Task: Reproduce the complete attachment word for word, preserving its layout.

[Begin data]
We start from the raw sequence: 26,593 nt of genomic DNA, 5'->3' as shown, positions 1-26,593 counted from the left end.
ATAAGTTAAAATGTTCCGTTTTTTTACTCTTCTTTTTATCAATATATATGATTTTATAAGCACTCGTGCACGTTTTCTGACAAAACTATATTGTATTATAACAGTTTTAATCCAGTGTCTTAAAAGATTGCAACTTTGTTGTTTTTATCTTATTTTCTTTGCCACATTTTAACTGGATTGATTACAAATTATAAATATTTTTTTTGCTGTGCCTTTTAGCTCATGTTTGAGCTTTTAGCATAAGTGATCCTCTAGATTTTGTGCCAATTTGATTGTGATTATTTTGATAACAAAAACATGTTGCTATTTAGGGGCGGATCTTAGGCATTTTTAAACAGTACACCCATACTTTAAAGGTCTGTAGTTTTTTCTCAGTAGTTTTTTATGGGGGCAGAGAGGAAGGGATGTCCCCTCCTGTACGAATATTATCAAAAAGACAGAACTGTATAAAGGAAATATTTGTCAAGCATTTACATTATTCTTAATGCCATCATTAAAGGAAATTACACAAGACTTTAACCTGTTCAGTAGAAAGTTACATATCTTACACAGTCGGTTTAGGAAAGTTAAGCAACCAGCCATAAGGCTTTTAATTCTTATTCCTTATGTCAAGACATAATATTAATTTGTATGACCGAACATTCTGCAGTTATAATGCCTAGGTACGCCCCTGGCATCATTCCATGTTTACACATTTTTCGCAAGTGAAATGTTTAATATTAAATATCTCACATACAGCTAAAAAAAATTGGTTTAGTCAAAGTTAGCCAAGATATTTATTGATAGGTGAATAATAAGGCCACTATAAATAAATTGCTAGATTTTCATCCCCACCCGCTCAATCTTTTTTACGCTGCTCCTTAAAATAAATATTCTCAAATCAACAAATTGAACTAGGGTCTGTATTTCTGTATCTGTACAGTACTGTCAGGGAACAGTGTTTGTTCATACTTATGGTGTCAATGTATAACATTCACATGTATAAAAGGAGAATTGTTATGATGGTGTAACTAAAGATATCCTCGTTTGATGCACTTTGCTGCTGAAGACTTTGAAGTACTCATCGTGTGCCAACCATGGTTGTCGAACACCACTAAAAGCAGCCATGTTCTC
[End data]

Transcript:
We start from the raw sequence: 26,593 nt of genomic DNA, 5'->3' as shown, positions 1-26,593 counted from the left end.
ATAAGTTAAAATGTTCCGTTTTTTTACTCTTCTTTTTATCAATATATATGATTTTATAAGCACTCGTGCACGTTTTCTGACAAAACTATATTGTATTATAACAGTTTTAATCCAGTGTCTTAAAAGATTGCAACTTTGTTGTTTTTATCTTATTTTCTTTGCCACATTTTAACTGGATTGATTACAAATTATAAATATTTTTTTTGCTGTGCCTTTTAGCTCATGTTTGAGCTTTTAGCATAAGTGATCCTCTAGATTTTGTGCCAATTTGATTGTGATTATTTTGATAACAAAAACATGTTGCTATTTAGGGGCGGATCTTAGGCATTTTTAAACAGTACACCCATACTTTAAAGGTCTGTAGTTTTTTCTCAGTAGTTTTTTATGGGGGCAGAGAGGAAGGGATGTCCCCTCCTGTACGAATATTATCAAAAAGACAGAACTGTATAAAGGAAATATTTGTCAAGCATTTACATTATTCTTAATGCCATCATTAAAGGAAATTACACAAGACTTTAACCTGTTCAGTAGAAAGTTACATATCTTACACAGTCGGTTTAGGAAAGTTAAGCAACCAGCCATAAGGCTTTTAATTCTTATTCCTTATGTCAAGACATAATATTAATTTGTATGACCGAACATTCTGCAGTTATAATGCCTAGGTACGCCCCTGGCATCATTCCATGTTTACACATTTTTCGCAAGTGAAATGTTTAATATTAAATATCTCACATACAGCTAAAAAAAATTGGTTTAGTCAAAGTTAGCCAAGATATTTATTGATAGGTGAATAATAAGGCCACTATAAATAAATTGCTAGATTTTCATCCCCACCCGCTCAATCTTTTTTACGCTGCTCCTTAAAATAAATATTCTCAAATCAACAAATTGAACTAGGGTCTGTATTTCTGTATCTGTACAGTACTGTCAGGGAACAGTGTTTGTTCATACTTATGGTGTCAATGTATAACATTCACATGTATAAAAGGAGAATTGTTATGATGGTGTAACTAAAGATATCCTCGTTTGATGCACTTTGCTGCTGAAGACTTTGAAGTACTCATCGTGTGCCAACCATGGTTGTCGAACACCACTAAAAGCAGCCATGTTCTC